As we stand with Walmart associates, restaurant staff and home care workers in their efforts for better job standards, we occasionally receive this dismissive response: “No one is forcing them to stay at their job. They should just quit and find another one!”
But can these workers actually just quit and get a new job? Looking at the facts, it doesn’t appear so. And it certainly isn’t as easy as the rhetorical statement implies.
Looking first at the overall economy, employers aren’t doing much hiring and certainly haven’t returned to pre-recession hiring levels.
Well, what about the hiring that is happening? Our friends at NELP have found that, post-recovery, much of hiring is for lower-wage jobs.
NELP’s analysis went a step further and looked at job growth within the lower wage occupations category. As you can see below, the biggest job growth recently within the lower wage occupations is for these exact jobs: retail salespersons, food preparation workers and personal and home care aides.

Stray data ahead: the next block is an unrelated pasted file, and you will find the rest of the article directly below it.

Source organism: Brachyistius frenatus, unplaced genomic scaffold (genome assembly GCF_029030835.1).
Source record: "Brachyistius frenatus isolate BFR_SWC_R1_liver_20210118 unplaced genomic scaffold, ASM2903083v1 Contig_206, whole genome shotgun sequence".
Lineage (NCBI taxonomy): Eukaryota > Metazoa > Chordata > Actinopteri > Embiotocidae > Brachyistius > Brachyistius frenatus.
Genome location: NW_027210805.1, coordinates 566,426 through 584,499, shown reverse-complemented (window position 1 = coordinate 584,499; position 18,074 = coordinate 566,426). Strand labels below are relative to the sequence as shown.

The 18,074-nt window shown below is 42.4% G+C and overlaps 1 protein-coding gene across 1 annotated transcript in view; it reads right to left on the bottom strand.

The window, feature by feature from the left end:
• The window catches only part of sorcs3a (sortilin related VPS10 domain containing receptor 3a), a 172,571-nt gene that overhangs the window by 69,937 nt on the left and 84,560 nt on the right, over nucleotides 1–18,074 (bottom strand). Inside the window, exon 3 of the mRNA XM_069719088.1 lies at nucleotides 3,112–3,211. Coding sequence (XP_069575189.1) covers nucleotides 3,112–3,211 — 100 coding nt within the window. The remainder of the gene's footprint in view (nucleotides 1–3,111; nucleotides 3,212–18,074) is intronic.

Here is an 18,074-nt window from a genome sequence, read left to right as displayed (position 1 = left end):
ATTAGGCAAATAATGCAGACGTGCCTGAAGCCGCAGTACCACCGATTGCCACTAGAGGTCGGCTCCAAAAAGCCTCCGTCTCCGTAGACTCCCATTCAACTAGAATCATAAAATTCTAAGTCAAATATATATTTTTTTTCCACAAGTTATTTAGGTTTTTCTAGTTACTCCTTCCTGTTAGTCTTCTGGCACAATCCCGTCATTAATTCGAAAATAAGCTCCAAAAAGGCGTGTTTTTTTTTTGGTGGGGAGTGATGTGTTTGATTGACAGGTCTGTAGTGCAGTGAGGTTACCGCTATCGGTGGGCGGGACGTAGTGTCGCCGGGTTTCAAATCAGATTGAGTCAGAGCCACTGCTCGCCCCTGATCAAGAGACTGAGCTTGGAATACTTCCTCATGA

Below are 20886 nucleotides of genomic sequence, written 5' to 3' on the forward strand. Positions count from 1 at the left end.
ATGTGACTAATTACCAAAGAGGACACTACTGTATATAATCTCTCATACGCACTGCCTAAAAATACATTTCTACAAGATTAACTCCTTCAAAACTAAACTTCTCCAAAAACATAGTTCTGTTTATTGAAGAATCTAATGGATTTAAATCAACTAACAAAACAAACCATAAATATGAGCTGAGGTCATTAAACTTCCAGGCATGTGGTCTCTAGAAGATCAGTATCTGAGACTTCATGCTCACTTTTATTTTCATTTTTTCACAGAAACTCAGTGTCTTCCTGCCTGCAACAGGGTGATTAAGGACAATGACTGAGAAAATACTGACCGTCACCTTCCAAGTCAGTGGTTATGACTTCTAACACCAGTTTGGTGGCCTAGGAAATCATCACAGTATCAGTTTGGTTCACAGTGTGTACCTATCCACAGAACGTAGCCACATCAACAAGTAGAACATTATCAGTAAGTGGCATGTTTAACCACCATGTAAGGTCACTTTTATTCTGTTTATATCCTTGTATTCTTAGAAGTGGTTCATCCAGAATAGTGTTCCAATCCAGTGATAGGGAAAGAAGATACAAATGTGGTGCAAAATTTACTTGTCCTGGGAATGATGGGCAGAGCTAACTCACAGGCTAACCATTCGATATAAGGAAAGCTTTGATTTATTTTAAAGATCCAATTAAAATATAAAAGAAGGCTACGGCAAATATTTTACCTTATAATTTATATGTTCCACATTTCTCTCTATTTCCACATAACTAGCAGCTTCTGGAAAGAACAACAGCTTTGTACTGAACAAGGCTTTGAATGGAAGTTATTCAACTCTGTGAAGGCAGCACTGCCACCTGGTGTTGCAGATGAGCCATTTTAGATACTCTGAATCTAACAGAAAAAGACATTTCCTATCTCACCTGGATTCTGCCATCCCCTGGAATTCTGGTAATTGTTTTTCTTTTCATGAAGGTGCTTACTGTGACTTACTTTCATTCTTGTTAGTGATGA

Simply put, it’s just not feasible for people employed in low-wage industries to quit their jobs in large numbers at the moment and reasonably expect to immediately find better employment opportunities. That doesn’t mean these lower wage jobs have to remain bad jobs. In bravely speaking up for a better workplace, Walmart associates, fast food workers, restaurant wait staff and home care aides are helping to reshape job standards for entire industries.
And if you’re going to tell millions of workers to quit and find another job, you should also provide specific, realistic employment alternatives. Otherwise, they’re left with this: